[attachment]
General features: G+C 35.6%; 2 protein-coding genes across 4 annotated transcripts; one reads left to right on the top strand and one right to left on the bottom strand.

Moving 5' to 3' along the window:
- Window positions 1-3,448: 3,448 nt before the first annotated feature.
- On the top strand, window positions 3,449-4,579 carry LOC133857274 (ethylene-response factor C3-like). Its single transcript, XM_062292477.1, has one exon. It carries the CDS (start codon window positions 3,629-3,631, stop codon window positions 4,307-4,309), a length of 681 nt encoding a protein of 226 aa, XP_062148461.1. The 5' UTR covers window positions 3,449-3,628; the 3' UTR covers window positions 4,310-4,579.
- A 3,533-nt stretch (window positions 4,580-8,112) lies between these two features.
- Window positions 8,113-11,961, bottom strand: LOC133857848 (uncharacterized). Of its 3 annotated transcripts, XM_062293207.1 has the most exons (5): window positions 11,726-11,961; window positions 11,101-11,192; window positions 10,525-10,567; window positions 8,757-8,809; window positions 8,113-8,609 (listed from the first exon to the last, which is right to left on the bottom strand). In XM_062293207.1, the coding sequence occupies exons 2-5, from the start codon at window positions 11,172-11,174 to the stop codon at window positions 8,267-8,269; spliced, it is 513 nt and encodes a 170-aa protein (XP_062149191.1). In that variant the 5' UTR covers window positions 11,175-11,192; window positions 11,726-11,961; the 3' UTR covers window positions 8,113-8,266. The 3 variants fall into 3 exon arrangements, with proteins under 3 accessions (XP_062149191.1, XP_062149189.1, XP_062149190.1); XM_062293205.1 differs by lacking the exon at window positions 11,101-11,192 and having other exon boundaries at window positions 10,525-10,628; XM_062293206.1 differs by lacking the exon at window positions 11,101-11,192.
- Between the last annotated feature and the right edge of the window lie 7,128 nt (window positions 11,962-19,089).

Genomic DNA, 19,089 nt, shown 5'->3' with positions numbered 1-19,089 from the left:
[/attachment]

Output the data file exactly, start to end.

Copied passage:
General features: G+C 35.6%; 2 protein-coding genes across 4 annotated transcripts; one reads left to right on the top strand and one right to left on the bottom strand.

Moving 5' to 3' along the window:
- Window positions 1-3,448: 3,448 nt before the first annotated feature.
- On the top strand, window positions 3,449-4,579 carry LOC133857274 (ethylene-response factor C3-like). Its single transcript, XM_062292477.1, has one exon. It carries the CDS (start codon window positions 3,629-3,631, stop codon window positions 4,307-4,309), a length of 681 nt encoding a protein of 226 aa, XP_062148461.1. The 5' UTR covers window positions 3,449-3,628; the 3' UTR covers window positions 4,310-4,579.
- A 3,533-nt stretch (window positions 4,580-8,112) lies between these two features.
- Window positions 8,113-11,961, bottom strand: LOC133857848 (uncharacterized). Of its 3 annotated transcripts, XM_062293207.1 has the most exons (5): window positions 11,726-11,961; window positions 11,101-11,192; window positions 10,525-10,567; window positions 8,757-8,809; window positions 8,113-8,609 (listed from the first exon to the last, which is right to left on the bottom strand). In XM_062293207.1, the coding sequence occupies exons 2-5, from the start codon at window positions 11,172-11,174 to the stop codon at window positions 8,267-8,269; spliced, it is 513 nt and encodes a 170-aa protein (XP_062149191.1). In that variant the 5' UTR covers window positions 11,175-11,192; window positions 11,726-11,961; the 3' UTR covers window positions 8,113-8,266. The 3 variants fall into 3 exon arrangements, with proteins under 3 accessions (XP_062149191.1, XP_062149189.1, XP_062149190.1); XM_062293205.1 differs by lacking the exon at window positions 11,101-11,192 and having other exon boundaries at window positions 10,525-10,628; XM_062293206.1 differs by lacking the exon at window positions 11,101-11,192.
- Between the last annotated feature and the right edge of the window lie 7,128 nt (window positions 11,962-19,089).

Genomic DNA, 19,089 nt, shown 5'->3' with positions numbered 1-19,089 from the left: